Columba From Germany, joined Dec 2004, 6798 posts, RR: 5 Posted (7 years 4 months 2 weeks 3 days 23 hours ago) and read 5414 times:
STOCKHOLM, Sweden, Dec. 1, 2005 (PRIMEZONE) -- Gripen for Denmark, "Gripen DK," is the successful fighter aircraft Gripen adapted to fully meet specific Danish requirements. Gripen DK is the response to a Request for Information, RFI, for a replacement of the current fleet of F-16 fighters, issued by the Royal Danish Air Force Air Materiel Command ("Flyvematerielkommandoen").
The Gripen DK is based on the proven C- and D-versions of the Gripen fighter, already in NATO-use, but further enhanced and tailored specifically to suit the needs of the Royal Danish Air Force ("Flyvevabnet"), thus providing the ideal solution for a F-16 replacement.
"When the day has come for Denmark to replace its aging F-16's, we see that Gripen is an excellent replacement as the aircraft is very capable, operationally proven in service and also the most cost-effective solution. Add to this the outstanding level of Industrial Cooperation and high level of Technology Transfer we can offer, and I am certain we have an unbeatable offer!" Johan Lehander, Managing Director for Gripen International, said when the RFI response was delivered yesterday, Wednesday 30 November.
Gripen DK offers the Danish Air Force a number of benefits, including:
-- A fully NATO interoperable, Net Centric Warfare (NCW) solution,
featuring Nordic heritage and common sense
-- Significantly lower acquisition and operational cost compared with
-- Optional early deliveries from 2013 resulting in additional
operational cost savings
-- Full Swedish Government, Air Force and Industry support
-- Access to all levels of technology enabling autonomy and increased
-- A vast range of integrated European and US weapons resulting in
-- A low risk solution with a funded development program
-- An integrated logistics support solution from a proven supplier
close to Denmark
-- Generation of sustainable economic benefits through long term
Gripen DK -- The common sense solution
Gripen is the first of the new generation, multi-role combat aircraft that has entered service. Using the latest available technology it is capable of performing an extensive range of air-to-air and air-to-surface operational missions and employing the latest weapons. Gripen is designed to meet the demands of current and future threats, while at the same time meeting strict requirements for flight safety, reliability, training efficiency and low operating costs. Gripen is in service with the Swedish and Czech Republic Air Forces and has also been ordered by the South African and Hungarian Air Forces. The UK Empire Test Pilots' School (ETPS) is operating Gripen as its advanced fast jet training platform for test pilots worldwide.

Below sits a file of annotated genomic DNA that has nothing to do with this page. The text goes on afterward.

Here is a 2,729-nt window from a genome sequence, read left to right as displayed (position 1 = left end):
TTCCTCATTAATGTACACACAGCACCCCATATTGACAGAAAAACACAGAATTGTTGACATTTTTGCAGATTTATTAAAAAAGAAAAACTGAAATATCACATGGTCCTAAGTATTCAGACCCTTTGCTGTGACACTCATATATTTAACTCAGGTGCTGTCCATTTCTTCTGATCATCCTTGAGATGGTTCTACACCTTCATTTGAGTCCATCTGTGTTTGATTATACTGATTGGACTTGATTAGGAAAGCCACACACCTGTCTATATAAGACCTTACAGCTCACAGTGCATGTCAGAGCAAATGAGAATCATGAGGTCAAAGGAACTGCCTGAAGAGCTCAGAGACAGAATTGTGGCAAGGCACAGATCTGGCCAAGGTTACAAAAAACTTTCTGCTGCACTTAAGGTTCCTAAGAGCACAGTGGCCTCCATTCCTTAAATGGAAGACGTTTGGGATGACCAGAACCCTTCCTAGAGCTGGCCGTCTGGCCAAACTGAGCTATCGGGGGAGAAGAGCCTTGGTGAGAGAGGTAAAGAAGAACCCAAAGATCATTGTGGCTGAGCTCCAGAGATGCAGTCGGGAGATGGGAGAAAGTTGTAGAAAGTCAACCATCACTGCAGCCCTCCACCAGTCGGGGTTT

TheSonntag From Germany, joined Jun 2005, 3347 posts, RR: 30 Reply 1, posted (7 years 4 months 2 weeks 3 days 21 hours ago) and read 5371 times:
Given the fact that Denmark usually prefers Nordic solutions and the fact that they have used the Draken and the F-16 is a single-engine airplane, I certainly see chances for the Gripen in Denmark. It will also be cheaper than the Eurofighter, so it certainly is a strong competitor...
However, I always thought Denmark goes for the JSF, and I don't see Denmark ordering more than one type of airplane...
Jwenting From Netherlands, joined Apr 2001, 10213 posts, RR: 21 Reply 2, posted (7 years 4 months 2 weeks 3 days 19 hours ago) and read 5335 times:
I wonder what specific adaptations they will implement, and hope it won't be the same style of stuff the Dutch did with the F5 and F16 which basically came down to stripping out parts until it no longer flew and then put the last part removed back in again.
DL021 From United States of America, joined May 2004, 11433 posts, RR: 81 Reply 4, posted (7 years 4 months 2 weeks 3 days 16 hours ago) and read 5306 times:
I too thought that Denmark was pretty solid in the camp with the F-35. I don't see the point of moving in a fundamentally lateral manner to an airplane with similar capabilities. The AM Falcon is not very far behind the Grypen in capability.
Unless something happens to the F-35 project I don't see this happening, no matter how confident Saab is.....maybe there is some end-of-year share/confidence boosting reason for such an announcement.....
GDB From United Kingdom, joined May 2001, 12713 posts, RR: 80 Reply 5, posted (7 years 4 months 2 weeks 3 days 13 hours ago) and read 5273 times:
Denmark has been more annoyed than most of the 2nd tier F-35 partners with US red tape, less than promised industrial share.
Actually, the latest Gripen, network enabled, refueling probe equipped, designed for relatively low cost, ease of maintenance-so good for being deployable, makes some sense for Demark.
They'll get a good, no strings, offset deal from SAAB, that's pretty clear.
They could afford more as well.
Gripen packs a lot into a small airframe, the F-16's need replacing in the next 10 years.
The lower costs of purchase and ownership, might even release funds for a couple of KC-130J's to support deployment, which Denmark usually up for doing. Their F-16's serve in Afghanistan, on rotation with the Netherlands, Belgium, Norway, Denmark sent forces to Iraq.
GDB From United Kingdom, joined May 2001, 12713 posts, RR: 80 Reply 7, posted (7 years 4 months 2 weeks 2 days 21 hours ago) and read 5172 times: